The research team developed a minimally modified probe that can be triggered by a broad range of visible light.
Researchers used a fluorescence method to study the mechanics of cell migration, which can possibly explain how cancer cells generate enough force to settle into bones.
The research team believes the fluorescent protein holds promise for fluorescence microscopy.
The brain imaging method is based on a recent bioluminescence-based indicator of membrane voltage to record brain activity simultaneously in multiple, freely moving mice.
Mice that underwent the fluorescence imaging-guided surgery survived 40% longer.
The droplets flow smoothly in blood capillaries and provide excellent tracers for localization-based superresolution imaging.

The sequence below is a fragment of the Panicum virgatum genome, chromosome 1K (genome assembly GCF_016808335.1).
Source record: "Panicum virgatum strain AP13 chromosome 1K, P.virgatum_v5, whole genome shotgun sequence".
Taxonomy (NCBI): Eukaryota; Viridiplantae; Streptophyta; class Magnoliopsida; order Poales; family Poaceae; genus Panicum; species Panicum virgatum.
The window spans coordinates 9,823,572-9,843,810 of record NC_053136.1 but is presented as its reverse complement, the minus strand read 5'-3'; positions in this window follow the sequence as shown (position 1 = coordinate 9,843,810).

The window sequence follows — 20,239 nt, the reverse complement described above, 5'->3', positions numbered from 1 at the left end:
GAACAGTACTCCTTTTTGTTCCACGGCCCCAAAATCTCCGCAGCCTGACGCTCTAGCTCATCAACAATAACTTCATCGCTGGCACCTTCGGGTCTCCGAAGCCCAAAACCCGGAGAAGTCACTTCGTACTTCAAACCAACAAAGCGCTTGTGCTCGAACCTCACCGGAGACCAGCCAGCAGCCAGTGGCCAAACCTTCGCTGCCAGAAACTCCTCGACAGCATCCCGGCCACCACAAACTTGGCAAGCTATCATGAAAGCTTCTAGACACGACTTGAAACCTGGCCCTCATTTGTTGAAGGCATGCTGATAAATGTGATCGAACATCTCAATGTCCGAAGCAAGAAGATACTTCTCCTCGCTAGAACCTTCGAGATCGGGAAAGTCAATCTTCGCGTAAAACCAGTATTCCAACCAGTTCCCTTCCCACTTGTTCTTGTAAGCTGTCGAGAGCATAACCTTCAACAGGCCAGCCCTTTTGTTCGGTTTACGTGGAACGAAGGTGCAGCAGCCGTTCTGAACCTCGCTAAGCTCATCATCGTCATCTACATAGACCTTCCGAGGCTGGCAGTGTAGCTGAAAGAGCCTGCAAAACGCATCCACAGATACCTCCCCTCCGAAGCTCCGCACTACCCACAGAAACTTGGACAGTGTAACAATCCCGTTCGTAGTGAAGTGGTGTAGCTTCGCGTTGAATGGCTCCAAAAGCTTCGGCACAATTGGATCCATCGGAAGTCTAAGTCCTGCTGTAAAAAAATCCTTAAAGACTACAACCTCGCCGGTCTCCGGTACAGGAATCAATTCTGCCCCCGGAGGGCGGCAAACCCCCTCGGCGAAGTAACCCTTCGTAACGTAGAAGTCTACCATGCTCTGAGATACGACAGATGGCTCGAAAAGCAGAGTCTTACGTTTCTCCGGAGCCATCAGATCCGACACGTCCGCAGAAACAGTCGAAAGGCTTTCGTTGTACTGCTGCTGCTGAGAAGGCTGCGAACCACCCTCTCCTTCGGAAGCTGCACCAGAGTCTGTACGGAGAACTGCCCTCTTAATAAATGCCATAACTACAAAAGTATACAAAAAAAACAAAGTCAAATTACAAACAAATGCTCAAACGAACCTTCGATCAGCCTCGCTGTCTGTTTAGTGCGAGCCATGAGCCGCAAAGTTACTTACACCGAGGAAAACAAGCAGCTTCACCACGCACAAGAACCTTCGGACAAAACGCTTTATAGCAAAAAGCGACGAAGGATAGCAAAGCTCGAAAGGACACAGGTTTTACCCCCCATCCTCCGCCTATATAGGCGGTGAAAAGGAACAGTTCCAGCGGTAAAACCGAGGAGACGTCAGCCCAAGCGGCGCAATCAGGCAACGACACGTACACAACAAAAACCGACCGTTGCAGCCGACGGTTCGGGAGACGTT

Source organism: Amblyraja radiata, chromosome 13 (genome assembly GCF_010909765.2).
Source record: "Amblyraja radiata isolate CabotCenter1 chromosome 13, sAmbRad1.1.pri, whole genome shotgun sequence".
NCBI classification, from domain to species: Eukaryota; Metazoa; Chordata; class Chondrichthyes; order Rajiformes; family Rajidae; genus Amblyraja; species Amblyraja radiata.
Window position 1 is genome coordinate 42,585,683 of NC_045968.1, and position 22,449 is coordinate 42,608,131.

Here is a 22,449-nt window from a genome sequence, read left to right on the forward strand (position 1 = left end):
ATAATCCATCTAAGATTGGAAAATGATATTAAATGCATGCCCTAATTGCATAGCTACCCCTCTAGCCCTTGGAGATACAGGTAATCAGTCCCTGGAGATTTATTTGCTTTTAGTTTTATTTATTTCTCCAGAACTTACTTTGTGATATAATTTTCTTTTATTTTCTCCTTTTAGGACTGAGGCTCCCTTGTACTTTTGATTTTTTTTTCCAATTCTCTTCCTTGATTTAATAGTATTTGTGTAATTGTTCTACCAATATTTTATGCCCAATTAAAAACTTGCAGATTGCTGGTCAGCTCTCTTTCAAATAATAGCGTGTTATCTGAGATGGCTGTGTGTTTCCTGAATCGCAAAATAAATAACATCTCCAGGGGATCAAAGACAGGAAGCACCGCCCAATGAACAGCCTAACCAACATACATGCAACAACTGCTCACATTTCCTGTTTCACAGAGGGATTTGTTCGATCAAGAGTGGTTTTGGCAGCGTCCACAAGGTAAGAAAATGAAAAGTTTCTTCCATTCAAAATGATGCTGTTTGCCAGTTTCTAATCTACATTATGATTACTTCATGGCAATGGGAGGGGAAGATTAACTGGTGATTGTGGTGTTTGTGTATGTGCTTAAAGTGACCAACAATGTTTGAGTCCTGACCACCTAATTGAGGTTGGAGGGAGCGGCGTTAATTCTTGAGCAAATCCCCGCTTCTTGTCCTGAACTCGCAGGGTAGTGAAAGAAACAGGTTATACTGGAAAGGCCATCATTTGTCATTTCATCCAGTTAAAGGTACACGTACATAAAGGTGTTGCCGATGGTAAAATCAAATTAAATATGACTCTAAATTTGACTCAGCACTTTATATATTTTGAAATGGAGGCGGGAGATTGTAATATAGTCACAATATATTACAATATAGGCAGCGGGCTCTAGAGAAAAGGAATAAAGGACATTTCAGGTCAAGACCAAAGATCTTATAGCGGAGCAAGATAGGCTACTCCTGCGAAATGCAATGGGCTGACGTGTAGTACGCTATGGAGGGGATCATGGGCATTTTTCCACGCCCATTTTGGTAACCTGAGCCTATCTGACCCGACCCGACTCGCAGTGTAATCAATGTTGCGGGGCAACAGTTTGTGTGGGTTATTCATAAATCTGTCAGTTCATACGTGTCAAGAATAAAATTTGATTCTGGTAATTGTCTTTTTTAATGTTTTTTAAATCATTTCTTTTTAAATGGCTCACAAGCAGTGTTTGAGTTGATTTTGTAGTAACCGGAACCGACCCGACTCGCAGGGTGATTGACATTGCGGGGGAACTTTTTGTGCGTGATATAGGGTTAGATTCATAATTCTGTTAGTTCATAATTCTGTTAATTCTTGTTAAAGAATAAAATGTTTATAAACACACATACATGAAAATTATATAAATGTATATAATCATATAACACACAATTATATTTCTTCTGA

The project focuses on phototherapy treatments to target removal of skin and oral cancer cells.
Using a microscopy technique, the researchers were able to see individual CAR T cells killing lymphoma cells in bone marrow.
Label-free time-resolved (“lifetime”) fluorescence spectroscopy and imaging have demonstrated capability for multiple clinical applications, as evidenced by a new robotic surgery study in humans.
Detecting parathyroid tissue using near-IR laser light to induce autofluorescence can aid in distinguishing tissue in surgery.
The confocal microscopy system could better observe how large networks of neurons interact during various behaviors.
The researchers hope to adapt their near-IR imaging technology for early diagnosis of ovarian and other types of cancer.
The photoswitchable molecule that the researchers used bends when exposed to IR light.
The AggTag method uses 'turn-on fluorescence,' so the compound only lights up when misfolding starts to occur.
The intracellular delivery method involves star-shaped nanoparticle synthesis based on laser irradiation.